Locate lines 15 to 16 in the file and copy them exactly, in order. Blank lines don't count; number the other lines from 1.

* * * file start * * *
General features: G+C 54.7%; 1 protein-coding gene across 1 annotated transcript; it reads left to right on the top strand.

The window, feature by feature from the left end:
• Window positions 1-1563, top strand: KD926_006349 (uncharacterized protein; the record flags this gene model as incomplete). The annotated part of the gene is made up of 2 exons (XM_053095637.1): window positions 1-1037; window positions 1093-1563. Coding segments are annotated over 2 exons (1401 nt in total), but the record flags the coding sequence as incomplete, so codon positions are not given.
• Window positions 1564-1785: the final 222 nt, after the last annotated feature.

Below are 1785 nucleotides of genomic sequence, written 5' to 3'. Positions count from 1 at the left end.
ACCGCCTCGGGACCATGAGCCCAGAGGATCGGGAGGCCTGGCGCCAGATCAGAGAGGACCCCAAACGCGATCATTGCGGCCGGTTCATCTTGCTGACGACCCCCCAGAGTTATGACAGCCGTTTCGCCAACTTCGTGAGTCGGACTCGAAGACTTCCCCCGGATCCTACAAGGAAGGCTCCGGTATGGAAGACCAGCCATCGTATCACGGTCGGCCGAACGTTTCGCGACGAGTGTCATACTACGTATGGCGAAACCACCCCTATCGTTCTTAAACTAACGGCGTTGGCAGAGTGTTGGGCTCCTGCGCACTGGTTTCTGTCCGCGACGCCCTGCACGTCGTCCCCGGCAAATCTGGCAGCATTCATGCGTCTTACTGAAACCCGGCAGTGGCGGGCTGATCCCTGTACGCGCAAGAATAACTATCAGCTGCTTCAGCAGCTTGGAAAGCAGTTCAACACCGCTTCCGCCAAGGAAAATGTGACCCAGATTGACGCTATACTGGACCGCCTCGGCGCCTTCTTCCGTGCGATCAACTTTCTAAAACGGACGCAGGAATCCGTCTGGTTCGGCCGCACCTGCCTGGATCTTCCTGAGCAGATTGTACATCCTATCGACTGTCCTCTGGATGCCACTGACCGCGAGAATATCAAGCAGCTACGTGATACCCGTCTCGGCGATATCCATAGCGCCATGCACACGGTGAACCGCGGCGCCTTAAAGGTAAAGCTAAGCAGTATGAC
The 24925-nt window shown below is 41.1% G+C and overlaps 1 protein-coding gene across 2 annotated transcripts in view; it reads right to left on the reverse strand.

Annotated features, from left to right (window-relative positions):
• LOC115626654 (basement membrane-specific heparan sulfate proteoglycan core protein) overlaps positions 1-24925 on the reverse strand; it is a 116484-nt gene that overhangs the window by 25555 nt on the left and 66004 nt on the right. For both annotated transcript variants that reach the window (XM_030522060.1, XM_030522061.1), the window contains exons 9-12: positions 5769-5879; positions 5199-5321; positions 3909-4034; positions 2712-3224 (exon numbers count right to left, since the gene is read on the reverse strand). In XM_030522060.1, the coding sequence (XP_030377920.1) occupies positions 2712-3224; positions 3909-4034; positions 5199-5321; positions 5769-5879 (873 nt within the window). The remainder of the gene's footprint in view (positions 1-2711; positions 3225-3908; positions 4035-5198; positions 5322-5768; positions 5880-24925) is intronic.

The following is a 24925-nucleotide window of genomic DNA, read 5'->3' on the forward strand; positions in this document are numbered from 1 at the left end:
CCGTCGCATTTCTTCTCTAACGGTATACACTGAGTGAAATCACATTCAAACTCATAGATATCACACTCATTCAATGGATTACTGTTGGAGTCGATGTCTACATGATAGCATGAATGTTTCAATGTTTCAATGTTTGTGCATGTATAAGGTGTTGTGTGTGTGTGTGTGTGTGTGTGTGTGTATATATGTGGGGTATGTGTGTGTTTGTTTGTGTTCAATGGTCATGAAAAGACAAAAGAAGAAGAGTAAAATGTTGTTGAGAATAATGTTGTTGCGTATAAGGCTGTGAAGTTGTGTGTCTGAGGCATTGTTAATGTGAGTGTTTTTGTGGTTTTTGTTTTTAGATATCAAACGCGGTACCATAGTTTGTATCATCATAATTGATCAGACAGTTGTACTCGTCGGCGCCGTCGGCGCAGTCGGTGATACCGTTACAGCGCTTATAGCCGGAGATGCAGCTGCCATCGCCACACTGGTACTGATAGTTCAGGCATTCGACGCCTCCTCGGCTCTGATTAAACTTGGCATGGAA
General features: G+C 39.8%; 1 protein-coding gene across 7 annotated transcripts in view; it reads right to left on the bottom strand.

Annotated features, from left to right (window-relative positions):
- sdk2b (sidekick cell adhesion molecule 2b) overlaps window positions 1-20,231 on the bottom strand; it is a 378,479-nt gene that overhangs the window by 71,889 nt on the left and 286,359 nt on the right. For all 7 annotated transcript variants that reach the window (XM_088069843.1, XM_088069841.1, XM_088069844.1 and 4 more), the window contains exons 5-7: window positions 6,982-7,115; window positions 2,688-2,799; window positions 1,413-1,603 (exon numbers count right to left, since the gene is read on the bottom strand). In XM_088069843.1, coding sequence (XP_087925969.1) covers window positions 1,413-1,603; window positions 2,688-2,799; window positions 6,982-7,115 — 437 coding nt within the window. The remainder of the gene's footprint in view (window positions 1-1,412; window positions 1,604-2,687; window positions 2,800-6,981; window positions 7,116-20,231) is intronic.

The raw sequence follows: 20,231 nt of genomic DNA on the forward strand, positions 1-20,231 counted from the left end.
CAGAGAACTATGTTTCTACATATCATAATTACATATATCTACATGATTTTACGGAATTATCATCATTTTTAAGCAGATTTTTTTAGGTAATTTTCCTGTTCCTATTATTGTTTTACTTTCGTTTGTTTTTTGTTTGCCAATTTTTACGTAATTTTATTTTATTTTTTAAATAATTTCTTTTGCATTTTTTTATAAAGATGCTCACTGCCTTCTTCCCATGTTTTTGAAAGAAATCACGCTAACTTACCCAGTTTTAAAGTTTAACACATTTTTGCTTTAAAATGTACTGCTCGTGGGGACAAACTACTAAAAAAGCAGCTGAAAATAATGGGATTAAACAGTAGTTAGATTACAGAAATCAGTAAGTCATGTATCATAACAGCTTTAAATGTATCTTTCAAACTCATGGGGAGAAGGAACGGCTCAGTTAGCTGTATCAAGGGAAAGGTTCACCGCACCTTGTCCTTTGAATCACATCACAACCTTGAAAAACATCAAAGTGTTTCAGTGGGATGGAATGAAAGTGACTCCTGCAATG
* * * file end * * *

The raw sequence follows: 20,231 nt of genomic DNA on the forward strand, positions 1-20,231 counted from the left end.
CAGAGAACTATGTTTCTACATATCATAATTACATATATCTACATGATTTTACGGAATTATCATCATTTTTAAGCAGATTTTTTTAGGTAATTTTCCTGTTCCTATTATTGTTTTACTTTCGTTTGTTTTTTGTTTGCCAATTTTTACGTAATTTTATTTTATTTTTTAAATAATTTCTTTTGCATTTTTTTATAAAGATGCTCACTGCCTTCTTCCCATGTTTTTGAAAGAAATCACGCTAACTTACCCAGTTTTAAAGTTTAACACATTTTTGCTTTAAAATGTACTGCTCGTGGGGACAAACTACTAAAAAAGCAGCTGAAAATAATGGGATTAAACAGTAGTTAGATTACAGAAATCAGTAAGTCATGTATCATAACAGCTTTAAATGTATCTTTCAAACTCATGGGGAGAAGGAACGGCTCAGTTAGCTGTATCAAGGGAAAGGTTCACCGCACCTTGTCCTTTGAATCACATCACAACCTTGAAAAACATCAAAGTGTTTCAGTGGGATGGAATGAAAGTGACTCCTGCAATG